Flies can be kept very simple. The good good Bob Clouser Minnow is a safe bet (click on ‘Bob Clouser Minnow for a YouTube tying film by the man himself). Easy to tie, robust and effective. Sometimes you’ll need large flies to get through the smaller pollack and coalfish so that the larger fish get a look in. Then other days they will only be interested in smaller flies. So I have a selection of sizes from 2-3/0 but 1/0 is a great allrounder. Now either chartreuse and pink/orange is my favourite colour, they absolutely love it. Otherwise black and white a safe bet too. Other days you have to work through all black, white and yellow, white and blue, white and orange/pink before you can entice them.

A boat. Fishing from the shore is obviously the cheaper and most practical option for most, but a boat increases your opportunities massively. You can quickly move from spot to spot in a fraction of the time it would by foot or car. Then there’s the ability of being able to fish marks and areas that are otherwise unreachable from land. You also have the advantage of being in open water when fighting fish so the risk of losing them is lower.

In all honesty something that has shown to be my most important piece of equipment is my Raymarine Dragonfly Pro 7 fishfinder/GPS. This was chosen due to it’s relative low price in comparison to it’s functions and screen size, but there are many good options out there. With this I can find the fish, at which depth they are feeding and the large fish from the small. This makes my fishing far more effective saving time fishing places which are either empty of fish or are just hosting the smaller chaps. Not only that, but I can mark off all my top spots on the GPS so I can find them easily again.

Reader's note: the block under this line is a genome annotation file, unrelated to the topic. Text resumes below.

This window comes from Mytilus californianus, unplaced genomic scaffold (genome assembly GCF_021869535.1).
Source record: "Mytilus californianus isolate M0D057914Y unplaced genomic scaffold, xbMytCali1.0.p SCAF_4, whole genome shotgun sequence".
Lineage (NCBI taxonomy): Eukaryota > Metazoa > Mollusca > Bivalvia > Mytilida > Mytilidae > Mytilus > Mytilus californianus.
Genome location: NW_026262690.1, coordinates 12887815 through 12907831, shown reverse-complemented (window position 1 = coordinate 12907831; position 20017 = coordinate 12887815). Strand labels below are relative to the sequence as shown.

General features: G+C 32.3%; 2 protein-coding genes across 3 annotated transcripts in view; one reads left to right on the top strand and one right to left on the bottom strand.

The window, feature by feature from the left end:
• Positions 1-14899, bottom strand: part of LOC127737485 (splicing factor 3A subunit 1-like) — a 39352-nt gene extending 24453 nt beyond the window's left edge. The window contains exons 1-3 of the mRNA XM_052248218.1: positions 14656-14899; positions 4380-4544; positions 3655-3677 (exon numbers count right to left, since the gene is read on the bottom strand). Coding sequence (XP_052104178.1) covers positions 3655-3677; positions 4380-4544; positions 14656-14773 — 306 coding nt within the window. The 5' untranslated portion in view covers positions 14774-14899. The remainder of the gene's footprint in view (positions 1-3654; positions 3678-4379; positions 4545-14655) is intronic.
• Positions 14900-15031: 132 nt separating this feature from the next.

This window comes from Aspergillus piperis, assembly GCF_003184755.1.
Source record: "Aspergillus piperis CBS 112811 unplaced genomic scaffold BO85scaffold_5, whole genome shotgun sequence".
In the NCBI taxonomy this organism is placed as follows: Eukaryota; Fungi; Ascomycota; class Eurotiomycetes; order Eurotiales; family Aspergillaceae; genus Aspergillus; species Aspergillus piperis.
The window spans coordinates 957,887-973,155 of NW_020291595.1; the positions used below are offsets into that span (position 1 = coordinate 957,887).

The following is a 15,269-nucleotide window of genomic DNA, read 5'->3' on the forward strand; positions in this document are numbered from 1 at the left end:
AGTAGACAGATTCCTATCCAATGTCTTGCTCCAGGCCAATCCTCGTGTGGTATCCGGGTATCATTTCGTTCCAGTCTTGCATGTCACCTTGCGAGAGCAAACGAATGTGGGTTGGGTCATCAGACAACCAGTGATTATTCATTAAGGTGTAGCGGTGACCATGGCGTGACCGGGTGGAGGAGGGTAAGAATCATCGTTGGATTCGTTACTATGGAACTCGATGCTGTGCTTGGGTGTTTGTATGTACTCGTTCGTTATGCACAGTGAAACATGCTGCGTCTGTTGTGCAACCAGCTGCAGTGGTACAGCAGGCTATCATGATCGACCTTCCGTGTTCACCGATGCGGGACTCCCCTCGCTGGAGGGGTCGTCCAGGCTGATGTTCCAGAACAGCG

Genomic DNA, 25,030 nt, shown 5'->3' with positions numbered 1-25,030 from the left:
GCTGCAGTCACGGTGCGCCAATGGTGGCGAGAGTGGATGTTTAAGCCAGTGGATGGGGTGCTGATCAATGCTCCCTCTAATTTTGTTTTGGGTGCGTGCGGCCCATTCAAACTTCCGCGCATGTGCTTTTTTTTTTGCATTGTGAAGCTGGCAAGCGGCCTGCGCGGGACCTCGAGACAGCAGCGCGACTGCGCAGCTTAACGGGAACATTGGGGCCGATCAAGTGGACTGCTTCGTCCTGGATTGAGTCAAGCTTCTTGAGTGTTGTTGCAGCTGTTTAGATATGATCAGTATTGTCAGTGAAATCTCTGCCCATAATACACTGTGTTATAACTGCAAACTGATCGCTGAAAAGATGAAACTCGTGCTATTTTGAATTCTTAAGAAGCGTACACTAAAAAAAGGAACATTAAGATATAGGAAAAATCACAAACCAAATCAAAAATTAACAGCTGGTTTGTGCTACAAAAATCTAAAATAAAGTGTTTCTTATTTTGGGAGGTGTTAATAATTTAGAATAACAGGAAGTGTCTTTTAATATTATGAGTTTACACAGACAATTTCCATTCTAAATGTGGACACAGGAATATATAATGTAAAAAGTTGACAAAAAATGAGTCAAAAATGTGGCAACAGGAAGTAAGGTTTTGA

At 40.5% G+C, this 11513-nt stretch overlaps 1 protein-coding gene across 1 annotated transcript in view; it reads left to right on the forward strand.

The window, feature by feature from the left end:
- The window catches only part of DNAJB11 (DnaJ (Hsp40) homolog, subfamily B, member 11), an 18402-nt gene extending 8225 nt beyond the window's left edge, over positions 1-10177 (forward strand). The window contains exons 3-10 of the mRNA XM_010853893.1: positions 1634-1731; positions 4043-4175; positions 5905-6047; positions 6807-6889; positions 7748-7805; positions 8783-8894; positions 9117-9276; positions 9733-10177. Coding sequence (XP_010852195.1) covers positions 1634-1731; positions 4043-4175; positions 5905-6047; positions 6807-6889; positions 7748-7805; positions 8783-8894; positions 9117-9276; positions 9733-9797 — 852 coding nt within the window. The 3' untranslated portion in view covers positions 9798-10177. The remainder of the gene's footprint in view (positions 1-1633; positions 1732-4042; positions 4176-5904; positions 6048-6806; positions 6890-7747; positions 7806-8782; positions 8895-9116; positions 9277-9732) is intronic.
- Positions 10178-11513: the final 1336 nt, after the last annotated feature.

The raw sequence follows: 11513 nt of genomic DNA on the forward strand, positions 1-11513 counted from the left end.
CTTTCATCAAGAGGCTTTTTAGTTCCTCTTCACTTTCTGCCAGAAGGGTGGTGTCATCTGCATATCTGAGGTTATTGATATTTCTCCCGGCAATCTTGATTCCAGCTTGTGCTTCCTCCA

Fishing spots

Simply put; open water, aggressive shelves from deep to shallower areas, currents and kelp. To find good spots I use a combination of resources which compose of online sea charts, books and local knowledge. I can’t count the amount of time I’ve used staring at online nautical maps of my area, finding those perfect shelves. But my goodness has it paid off. If you’re looking for quick fire, typical pollack holding areas, you won’t go far wrong by making a b-line for water under bridges, jetties or ferry piers.

Fishing Techniques

Techniques differ slightly from shore to boat. If we first look at fishing from the shore then it’s the typical cast that fly out, and fish at different depths until you find the fish. Then you just keep fishing at that depth. So we cast out and count to for example 5, then 10 on the next cast, then 15, etc until you find the fish.

Retrieves vary from day to day. A slow retrieve is typically a slow one metre pull with a 2-3s pause then a pull etc. A fast retrieve is a rod under your arm and a two handed rolly polly retrieve.

When you get that bite DO NOT STRIKE! You’ll pull the fly out of the pollack’s mouth.

Don't trout strike!

Don’t trout strike!

So now we’re out on the water in our trusty boat. Here we can use the fish finder/GPS to our advantage. Basically drive to your pre-found spots and look for fish

Conclusion

Now you’ve gotten almost everything you need to know to catch your dream pollack. Please respect mother nature, weather and the beautiful nature we live in, and be careful out there. Have fun and do share your catches, I’d love to see them!